By Jon Wertheim
July 01, 2010

WIMBLEDON, England -- Three thoughts after the women's semifinals at the All England Club on Thursday:

• Before the tournament began, Serena Williams was the overwhelming favorite to defend her Wimbledon title. And her odds seemed to go up by the day, as the few potential threats -- not least her sister Venus -- didn't survive various knockout rounds. Given the other three players in the semifinals (No. 21 Vera Zvonareva and the unseeded Petra Kvitova and Tsvetana Pironkova) it hardly seemed hyperbolic to declare this "Serena's tournament to lose."

While she didn't dominate Thursday, she did what was necessary to advance -- champions, they call this breed -- fending off a very game and poised Kvitova 7-6 (5), 6-2. The match was more competitive than fans had any right to expect, but Serena served well when she had to and cleverly picked on Kvitova's wayward forehand. Serena now stands within a match of winning still another major (she has 12), and thereby taking another step toward the Margaret Court/Steffi Graf/Chris Evert/Martina Navratilova corridor.

• This has been a week for updating the scouting reports on players. Roger Federer as indomitable Wimbledon champ? Venus as queen of the grass? Tomas Berdych as talent waster? And now we know this: No longer is Vera Zvonareva a self-destructing head case.

Now 25, the Russian was the anti-choker Thursday. A solid favorite, Zvonareva lost the first set of the first semifinal to Bulgaria's Pironkova. If such a dismal performance on a big stage would once have inspired tears and self-loathing, Zvonareva simply placed a towel over her head on the changeover and recovered with poised, consistent tennis to win 3-6, 6-3, 6-2. She broke early in the second set and then rolled, controlling points (and her emotions) to reach the first Grand Slam final of her career. (As a bonus, Zvonareva plays clever, well-rounded tennis, an antidote to the homogenous "big babes.") She'll still be a huge underdog against Serena, but nice to see her fulfilling expectations and showing some self-belief.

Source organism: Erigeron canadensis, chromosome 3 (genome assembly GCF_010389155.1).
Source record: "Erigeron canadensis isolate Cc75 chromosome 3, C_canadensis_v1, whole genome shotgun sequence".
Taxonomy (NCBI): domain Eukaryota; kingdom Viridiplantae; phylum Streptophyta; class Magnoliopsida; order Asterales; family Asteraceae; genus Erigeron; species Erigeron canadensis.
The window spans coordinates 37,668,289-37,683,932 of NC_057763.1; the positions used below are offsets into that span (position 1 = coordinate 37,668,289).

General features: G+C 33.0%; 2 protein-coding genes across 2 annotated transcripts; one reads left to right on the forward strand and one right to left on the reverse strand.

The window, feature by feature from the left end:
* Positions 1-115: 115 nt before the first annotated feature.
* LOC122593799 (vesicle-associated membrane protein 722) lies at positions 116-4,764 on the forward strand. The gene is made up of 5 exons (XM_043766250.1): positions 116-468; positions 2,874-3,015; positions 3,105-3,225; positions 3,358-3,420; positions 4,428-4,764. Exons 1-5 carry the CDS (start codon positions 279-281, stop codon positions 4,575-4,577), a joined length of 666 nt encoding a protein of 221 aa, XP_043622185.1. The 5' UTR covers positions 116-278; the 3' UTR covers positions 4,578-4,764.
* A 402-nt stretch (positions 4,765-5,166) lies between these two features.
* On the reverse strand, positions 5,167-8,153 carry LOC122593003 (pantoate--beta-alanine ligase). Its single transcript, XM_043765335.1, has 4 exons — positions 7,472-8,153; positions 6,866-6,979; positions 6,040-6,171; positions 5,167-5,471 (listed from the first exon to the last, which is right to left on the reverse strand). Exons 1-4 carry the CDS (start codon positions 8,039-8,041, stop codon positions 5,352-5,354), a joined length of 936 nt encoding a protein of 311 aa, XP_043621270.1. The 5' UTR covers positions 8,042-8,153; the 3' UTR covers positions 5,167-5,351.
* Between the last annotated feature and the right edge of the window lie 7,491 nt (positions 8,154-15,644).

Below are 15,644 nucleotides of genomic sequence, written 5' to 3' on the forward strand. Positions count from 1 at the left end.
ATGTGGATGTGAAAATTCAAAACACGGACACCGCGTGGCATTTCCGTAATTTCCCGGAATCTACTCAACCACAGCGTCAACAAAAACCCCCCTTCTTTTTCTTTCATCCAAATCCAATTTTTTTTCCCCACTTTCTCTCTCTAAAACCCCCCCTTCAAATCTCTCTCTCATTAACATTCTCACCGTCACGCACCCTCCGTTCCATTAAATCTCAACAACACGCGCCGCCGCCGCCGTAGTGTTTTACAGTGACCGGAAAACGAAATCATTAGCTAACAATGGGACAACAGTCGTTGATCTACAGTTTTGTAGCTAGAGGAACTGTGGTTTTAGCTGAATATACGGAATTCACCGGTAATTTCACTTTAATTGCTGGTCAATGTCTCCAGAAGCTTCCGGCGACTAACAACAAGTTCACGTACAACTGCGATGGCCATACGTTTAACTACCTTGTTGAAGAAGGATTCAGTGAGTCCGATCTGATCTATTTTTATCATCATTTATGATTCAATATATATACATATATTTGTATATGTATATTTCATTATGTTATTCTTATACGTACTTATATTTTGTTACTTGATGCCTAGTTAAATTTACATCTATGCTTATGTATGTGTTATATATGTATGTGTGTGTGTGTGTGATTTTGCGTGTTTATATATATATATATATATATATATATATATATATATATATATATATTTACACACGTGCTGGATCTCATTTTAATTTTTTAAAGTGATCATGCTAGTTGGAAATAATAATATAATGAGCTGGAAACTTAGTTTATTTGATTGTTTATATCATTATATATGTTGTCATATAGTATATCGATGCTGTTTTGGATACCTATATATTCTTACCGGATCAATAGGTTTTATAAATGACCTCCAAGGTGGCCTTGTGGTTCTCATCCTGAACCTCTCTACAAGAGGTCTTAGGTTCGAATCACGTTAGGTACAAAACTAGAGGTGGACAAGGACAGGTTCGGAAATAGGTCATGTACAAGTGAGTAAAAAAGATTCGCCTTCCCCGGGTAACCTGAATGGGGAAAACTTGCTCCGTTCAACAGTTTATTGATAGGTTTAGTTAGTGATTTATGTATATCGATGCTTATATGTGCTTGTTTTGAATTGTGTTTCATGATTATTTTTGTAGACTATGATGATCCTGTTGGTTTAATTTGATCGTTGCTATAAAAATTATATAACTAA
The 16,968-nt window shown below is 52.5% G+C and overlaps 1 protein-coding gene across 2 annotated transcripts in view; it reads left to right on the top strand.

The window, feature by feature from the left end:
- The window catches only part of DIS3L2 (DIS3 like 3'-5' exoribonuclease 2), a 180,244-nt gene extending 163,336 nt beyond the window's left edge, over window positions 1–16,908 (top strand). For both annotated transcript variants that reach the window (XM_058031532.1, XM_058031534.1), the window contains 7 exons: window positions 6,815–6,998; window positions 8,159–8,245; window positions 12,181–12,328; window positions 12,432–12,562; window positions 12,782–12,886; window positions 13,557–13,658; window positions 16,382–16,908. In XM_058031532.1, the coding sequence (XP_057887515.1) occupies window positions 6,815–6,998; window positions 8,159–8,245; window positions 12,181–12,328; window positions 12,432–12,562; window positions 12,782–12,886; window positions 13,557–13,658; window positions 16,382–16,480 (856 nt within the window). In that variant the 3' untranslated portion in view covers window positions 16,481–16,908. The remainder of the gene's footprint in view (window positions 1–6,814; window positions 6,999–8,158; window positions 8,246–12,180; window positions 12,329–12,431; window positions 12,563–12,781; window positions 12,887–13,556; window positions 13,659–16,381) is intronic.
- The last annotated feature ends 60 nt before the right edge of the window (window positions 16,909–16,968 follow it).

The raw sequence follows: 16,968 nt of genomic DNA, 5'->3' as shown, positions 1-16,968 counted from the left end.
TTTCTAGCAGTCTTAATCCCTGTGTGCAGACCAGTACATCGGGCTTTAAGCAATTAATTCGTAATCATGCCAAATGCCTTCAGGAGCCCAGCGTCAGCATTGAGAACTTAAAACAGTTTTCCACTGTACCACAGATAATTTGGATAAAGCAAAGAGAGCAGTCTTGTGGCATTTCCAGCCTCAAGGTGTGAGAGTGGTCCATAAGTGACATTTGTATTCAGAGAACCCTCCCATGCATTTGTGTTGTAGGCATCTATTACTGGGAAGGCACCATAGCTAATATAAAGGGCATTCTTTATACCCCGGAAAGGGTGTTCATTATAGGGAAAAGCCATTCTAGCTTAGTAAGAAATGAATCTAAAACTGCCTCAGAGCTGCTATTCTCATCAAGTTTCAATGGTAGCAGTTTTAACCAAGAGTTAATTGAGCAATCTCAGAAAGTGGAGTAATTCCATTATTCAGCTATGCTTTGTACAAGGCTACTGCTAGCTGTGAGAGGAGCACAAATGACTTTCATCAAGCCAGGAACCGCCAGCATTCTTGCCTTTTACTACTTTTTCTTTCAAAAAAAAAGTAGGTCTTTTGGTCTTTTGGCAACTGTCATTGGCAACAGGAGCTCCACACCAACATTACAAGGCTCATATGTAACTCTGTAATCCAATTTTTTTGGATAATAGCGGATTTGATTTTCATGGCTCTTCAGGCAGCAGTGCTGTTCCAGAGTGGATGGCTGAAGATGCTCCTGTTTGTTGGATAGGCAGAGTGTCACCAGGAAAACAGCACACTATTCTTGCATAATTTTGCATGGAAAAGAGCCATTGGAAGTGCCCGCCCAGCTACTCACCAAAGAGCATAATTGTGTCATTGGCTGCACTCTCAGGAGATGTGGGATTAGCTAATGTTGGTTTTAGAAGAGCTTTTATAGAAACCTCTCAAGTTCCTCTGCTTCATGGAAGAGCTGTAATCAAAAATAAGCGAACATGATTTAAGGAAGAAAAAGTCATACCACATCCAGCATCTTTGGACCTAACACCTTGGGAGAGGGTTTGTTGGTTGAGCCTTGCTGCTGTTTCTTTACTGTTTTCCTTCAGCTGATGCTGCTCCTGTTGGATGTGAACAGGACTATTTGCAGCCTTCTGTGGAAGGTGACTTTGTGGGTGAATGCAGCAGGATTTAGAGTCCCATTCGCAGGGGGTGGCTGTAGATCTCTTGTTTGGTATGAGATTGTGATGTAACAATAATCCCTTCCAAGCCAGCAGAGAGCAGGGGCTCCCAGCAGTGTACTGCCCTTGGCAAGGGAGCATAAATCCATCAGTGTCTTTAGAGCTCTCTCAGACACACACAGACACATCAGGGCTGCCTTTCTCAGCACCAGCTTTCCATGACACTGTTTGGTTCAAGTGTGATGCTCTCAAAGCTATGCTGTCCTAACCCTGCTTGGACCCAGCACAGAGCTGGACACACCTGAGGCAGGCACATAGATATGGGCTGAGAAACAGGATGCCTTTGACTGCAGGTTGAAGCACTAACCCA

"Experience helps me a lot," Zvonareva said after the match. "I've been in a lot of different situations in the past, and I think I know how to turn the matches around much better now. Even if something is not working, I know that I just have to take it one point at a time and just keep trying."

• Bring on Andy Murray. It was a subdued day at the All England Club, yes, because of the absence of star power in the women's draw besides Serena, but also because it's all prelude for Friday. There wasn't the usual Andy Murray hopes-of-a-nation hysteria before the tournament, mostly because the U.K. was too obsessed with England's World Cup hopes. But as England lost to Germany and Murray cruised through the draw ... well, we now know that he eats $25 chicken sandwiches as well as how he reconciled with his girlfriend.

Murray has a stiff task, facing Rafael Nadal in the second semifinal (after Berdych meets Novak Djokovic). If Murray serves well and can pick on Nadal's second serve, he has a real chance. His protestations to the contrary, Nadal still has to be considered the favorite to win the tournament. But if Murray manages to advance Friday -- creating an insane atmosphere for the final -- it would be a fitting capstone to this whack job of a tournament.

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